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The Bodyweight and DVRT Connection

Part of the DVRT Cyclone series

Whenever bodyweight training is mentioned, images of grace, athleticism, and flexibility often come to mind.

In contrast, many people associate weight training with brute strength, rigidity, and the absence of movements other than just picking something up and putting it back down.

Some may see these two systems as perfect compliments, but the reality is much different.

Old time strongmen knew they needed to fill in the "holes" in their strength. These holes remained even when bodyweight training and weight training methods were combined.

In the classic book, Dinosaur Training, legendary strength author Brooks Kubik specifically discusses going beyond "typical" strength training methods. He recommended getting "into the muscle areas you normally don’t work. You worked the ‘heck’ out of the stabilizers". (Kubik, p. 115)

Yes, kettlebells and bodyweight exercises are great tools for enhancing the stabilizer strength critical to developing a functionally strong body. However, those both involve using an unyielding implement.

There is something different, unpredictable, and beautiful about trying to maneuver, manage, and move with a weight that fights back the whole time! As Brooks Kubik points out, you will "feel as sore as you do because the bags (sandbags) worked your body in ways you could not approach with a barbell alone." (Kubik, p. 115)

Not scientific enough? Here’s the advice of former Air Force Academy strength coach, Allen Hedrick:

"…But, applying the concept of specificity, it makes sense that training with a fluid resistance is a more sport-specific method of training as compared to lifting exclusively with a static resistance. Because in most situations, athletes encounter a dynamic resistance (in the form of an opponent) as compared to the static resistance. Further, because the active fluid resistance enhances the need for stability and control, this type of training may reduce the opportunity for injury because of improved joint stability." (NSCA Journal, Vol.25 Number 4)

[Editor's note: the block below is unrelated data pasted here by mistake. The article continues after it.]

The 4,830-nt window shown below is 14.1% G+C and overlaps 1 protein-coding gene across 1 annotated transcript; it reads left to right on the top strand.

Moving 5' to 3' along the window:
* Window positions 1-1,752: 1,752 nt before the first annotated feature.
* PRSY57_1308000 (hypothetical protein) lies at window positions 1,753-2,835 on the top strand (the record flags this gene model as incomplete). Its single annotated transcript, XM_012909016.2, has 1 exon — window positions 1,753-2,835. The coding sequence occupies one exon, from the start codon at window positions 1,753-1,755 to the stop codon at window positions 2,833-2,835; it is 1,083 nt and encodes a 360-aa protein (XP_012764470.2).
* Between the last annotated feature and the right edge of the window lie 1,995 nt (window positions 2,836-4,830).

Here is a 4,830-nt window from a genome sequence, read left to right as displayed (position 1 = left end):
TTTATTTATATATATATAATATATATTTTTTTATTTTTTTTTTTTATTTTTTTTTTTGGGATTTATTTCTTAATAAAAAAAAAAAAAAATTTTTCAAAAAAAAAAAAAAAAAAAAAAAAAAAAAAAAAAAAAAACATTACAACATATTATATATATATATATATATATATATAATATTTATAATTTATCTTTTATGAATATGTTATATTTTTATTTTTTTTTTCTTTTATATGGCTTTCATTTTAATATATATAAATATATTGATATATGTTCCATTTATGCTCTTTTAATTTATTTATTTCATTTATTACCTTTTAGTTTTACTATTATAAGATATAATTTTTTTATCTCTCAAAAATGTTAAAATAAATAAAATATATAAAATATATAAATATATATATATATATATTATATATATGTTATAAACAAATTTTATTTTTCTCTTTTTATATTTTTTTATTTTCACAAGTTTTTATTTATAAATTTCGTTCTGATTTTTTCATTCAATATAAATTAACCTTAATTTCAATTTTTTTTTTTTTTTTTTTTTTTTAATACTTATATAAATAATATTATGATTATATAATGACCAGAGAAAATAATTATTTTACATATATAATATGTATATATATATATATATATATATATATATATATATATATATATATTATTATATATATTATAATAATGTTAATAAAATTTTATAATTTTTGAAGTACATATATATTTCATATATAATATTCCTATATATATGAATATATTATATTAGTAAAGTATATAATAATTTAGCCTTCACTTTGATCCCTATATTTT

Understanding how to use and connect with your body is so important—it’s also why the PCC and bodyweight training are so beautiful. Calisthenics and bodyweight training teach us to make these mental and physical connections. However, it is equally important to learn these concepts with an external load—because they become very different.

Renowned strength coach, Alwyn Cosgrove, described why this type of training is not just different, but VERY important for your health and longevity:

"Let’s say you can deadlift 100lbs. Now try to pick up a 100lb child who doesn’t want to be picked up! It’s an entirely different type of strength—one that grapplers and mixed martial artists can attest to. I can remember my brother coming to visit and squatting over 200lbs very easily. I gave him a 100lb DVRT Ultimate Sandbag and asked him to clean and front squat it. He couldn’t do it. The bag moved around too much."

My goal is not to just get you to pick up a sandbag and go to town. As with all forms of training—bodyweight, barbells, sandbags—having purpose, intent, and technique in mind is what delivers results. The end result of our DVRT Ultimate Sandbag Training program is dictated by the three P’s: purpose, progression, and programming. Whether we’re training with our bodyweight or an Ultimate Sandbag, we have the potential to achieve great things. The knowledge of how to use both can make this physical greatness a reality.

In my next article I will discuss how to make strong connections between your bodyweight training program and DVRT Ultimate Sandbag training. Your results will go to the next level by combining these powerful systems!

DVRTBookCover thumbnailJosh Henkin is the author of DVRT, The Ultimate Sandbag Training System now available in paperback and ebook format.